When I first started to get interested in photography, I had a little Samsung NV10. It didn’t really do as much as I wanted to start doing. Sure it was great as a handy-sized travel camera for snap shots. But I wanted to start to create images. Here’s a review of the NV10 over on dpreview.
So I shopped around. The Lumix was in the frame for a while, some ads were running on TV and it looked good, then I read an article in tech magazine. The article was the top 500 gadgets of the last 5 years. For cameras it listed the Canon 550D, (Rebel T2i in the US I think), as the breakthrough to getting into photography and to easily get good results.
To get into photography. Easily get good results. Hmmm...that’s for me! The price range was pretty reasonable too. I used the 550D for 2 years...but I soon started to realise that there were some things it couldn’t do. I had outgrown my first dslr.
So why did I stay with Canon. Well that’s easier to answer. I had lens for Canon, I knew how to use the Canon...all financial and brainpower reasons pointed to staying with Canon. After all, the first one was good, I loved it in fact, the 70D had just been released with good reviews. Seemed like a no-brainer.
It was, and probably still is, a good all round enthusiast camera. Does it have the best xxx, probably not, is it the fastest xxx, probably not. But it does everything I needed it to (past tense). I can’t fault it in any way for what it was supposed to do. So for me, to upgrade and stay with Canon, made perfect sense.
So now...to upgrade or not to upgrade that is the question. The question would be a lot easier if camera equipment were a heck of a lot cheaper than it is in my corner of this world of ours. And if I do, do I stay with Canon. Actually, yes, I would. No point replacing all lenses and increasing the cost. Also, as I am no expert, can I really handle the learning curve of switching? No! I’d like a layout of menus and knobs/buttons that I am used to. Nothing worse than being out in a cold field in the dark and pressing the wrong knob, (no giggling please).
Lenses are probably as , if not more, important than the camera, but I think I have outgrown the 70D. The AF system is good, but central AF points need a wider aperture than a zoom + extender would give me. The flash functionality could be more advanced. The question for me would actually be, stay crop sensor or go full frame. This question again, will be answered more by $$$ than by what I really would like. But crops do have some advantages...the added telephoto reach for one. The 80D looks like a good buy, but that’s almost a year old now. Honestly, I cannot justify the cost...I may as well wait for the 90D...2018 as this rumour site suggests.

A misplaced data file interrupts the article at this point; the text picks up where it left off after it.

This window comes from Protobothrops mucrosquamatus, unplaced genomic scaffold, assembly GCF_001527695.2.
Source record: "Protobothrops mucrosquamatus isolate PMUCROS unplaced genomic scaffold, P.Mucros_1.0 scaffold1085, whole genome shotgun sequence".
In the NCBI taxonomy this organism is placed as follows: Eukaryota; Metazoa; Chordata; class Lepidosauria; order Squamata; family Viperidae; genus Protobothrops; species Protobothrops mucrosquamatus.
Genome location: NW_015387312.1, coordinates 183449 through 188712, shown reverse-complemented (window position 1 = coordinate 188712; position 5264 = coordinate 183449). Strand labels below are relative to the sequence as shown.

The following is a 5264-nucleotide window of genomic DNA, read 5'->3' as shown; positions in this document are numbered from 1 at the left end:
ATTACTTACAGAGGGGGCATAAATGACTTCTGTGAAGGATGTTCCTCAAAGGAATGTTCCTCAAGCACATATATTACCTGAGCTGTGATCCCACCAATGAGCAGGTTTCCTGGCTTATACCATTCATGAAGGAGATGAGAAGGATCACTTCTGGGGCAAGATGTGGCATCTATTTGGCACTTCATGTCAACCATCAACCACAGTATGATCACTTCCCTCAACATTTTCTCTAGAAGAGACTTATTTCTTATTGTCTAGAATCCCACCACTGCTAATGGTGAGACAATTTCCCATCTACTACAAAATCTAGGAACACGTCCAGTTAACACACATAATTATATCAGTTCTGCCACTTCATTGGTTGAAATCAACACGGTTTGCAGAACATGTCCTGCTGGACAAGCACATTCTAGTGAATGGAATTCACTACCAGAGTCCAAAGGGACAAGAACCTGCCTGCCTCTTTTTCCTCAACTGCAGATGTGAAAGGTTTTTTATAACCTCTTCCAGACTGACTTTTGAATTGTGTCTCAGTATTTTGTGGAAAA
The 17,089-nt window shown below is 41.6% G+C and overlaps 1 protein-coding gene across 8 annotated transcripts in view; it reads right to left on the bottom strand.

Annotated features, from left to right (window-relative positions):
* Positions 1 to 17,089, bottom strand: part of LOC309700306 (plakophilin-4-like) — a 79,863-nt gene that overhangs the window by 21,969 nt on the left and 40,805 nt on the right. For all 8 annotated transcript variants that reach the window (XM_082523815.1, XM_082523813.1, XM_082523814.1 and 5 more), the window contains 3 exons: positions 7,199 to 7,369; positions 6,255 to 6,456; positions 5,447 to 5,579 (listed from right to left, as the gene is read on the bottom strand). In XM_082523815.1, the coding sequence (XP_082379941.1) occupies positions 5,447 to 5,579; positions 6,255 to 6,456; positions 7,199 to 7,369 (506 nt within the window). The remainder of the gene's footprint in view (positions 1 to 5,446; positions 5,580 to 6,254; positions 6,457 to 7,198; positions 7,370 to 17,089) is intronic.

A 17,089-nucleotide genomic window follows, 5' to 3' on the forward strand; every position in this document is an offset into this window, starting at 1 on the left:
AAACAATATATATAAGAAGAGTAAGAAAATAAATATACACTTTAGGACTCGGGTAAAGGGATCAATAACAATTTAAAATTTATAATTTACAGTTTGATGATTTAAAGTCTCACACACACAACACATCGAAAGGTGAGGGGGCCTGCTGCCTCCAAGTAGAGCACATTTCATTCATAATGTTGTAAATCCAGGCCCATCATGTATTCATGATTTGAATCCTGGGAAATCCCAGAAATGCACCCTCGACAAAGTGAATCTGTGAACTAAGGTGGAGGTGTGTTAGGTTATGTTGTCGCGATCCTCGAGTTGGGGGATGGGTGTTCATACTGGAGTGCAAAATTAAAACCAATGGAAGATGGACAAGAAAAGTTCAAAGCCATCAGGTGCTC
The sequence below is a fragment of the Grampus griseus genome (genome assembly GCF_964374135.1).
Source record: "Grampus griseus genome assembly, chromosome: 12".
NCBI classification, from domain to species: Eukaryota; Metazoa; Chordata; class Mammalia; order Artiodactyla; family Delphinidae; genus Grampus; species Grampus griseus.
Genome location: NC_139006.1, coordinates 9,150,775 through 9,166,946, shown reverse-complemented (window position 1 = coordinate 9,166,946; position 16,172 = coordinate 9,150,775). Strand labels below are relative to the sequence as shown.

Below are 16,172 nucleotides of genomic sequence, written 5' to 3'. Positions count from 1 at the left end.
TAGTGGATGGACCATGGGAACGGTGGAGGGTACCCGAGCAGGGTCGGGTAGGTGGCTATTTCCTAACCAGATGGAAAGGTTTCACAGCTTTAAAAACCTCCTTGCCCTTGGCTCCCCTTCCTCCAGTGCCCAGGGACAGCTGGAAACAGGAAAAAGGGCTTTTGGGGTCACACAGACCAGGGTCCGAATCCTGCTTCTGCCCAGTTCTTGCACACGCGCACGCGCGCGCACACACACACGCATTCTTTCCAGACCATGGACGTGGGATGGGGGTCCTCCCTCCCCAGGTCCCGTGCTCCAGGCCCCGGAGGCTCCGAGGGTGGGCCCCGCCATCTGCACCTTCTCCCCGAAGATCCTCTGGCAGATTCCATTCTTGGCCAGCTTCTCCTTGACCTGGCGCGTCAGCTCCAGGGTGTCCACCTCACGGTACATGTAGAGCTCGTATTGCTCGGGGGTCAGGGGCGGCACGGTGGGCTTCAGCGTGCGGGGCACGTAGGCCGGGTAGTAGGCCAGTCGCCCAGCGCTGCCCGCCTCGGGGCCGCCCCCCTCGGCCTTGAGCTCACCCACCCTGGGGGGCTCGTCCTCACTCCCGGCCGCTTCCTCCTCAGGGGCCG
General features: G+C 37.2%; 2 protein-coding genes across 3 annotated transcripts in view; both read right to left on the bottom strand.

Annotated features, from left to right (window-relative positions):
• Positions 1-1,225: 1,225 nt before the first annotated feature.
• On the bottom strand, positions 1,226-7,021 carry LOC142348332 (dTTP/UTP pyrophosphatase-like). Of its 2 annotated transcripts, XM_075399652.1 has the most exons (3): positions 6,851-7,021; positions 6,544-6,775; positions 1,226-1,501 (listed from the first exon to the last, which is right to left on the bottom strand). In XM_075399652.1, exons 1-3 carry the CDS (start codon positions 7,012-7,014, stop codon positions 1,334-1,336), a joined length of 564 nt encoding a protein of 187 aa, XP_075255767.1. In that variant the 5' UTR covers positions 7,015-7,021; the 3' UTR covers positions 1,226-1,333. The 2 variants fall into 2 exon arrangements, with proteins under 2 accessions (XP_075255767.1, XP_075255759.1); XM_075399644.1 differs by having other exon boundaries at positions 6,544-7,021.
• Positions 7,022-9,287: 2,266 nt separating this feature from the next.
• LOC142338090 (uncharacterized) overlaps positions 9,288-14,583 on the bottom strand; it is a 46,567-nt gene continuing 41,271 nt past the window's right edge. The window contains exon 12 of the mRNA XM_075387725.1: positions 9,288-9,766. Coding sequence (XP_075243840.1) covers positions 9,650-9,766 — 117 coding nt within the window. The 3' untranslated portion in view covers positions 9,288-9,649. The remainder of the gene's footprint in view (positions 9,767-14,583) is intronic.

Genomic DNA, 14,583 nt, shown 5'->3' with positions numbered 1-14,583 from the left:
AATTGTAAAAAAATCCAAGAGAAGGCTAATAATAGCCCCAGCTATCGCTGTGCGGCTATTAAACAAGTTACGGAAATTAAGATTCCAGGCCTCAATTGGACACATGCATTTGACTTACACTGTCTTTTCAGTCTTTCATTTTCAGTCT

I can wait.
So why Canon? Well, as you see, it was circumstantial. Had that review been about a one of the others...but it wasn’t, and subsequent upgrades have been based largely on the cost of changing over kit AND the mental fiddling required in order to get used to a new system.
Hey Canon, perhaps you’d like to send me a 5D Mark IV to promote for you? I would need the lenses too, please!
There’s a very famous quote attributed to Mr Ansel Adams.
“The single most important component of a camera is the twelve inches behind it.”
How very true.
One friend I follow on Flickr uses a Canon 100D, and takes wonderful images.
Gear envy, it’s a sin!
Get creative with what you have; it’s probably more than enough. Still, my letter to Mr F Christmas has been written...but I am happy with my 70D for now!
The Frustrated Photog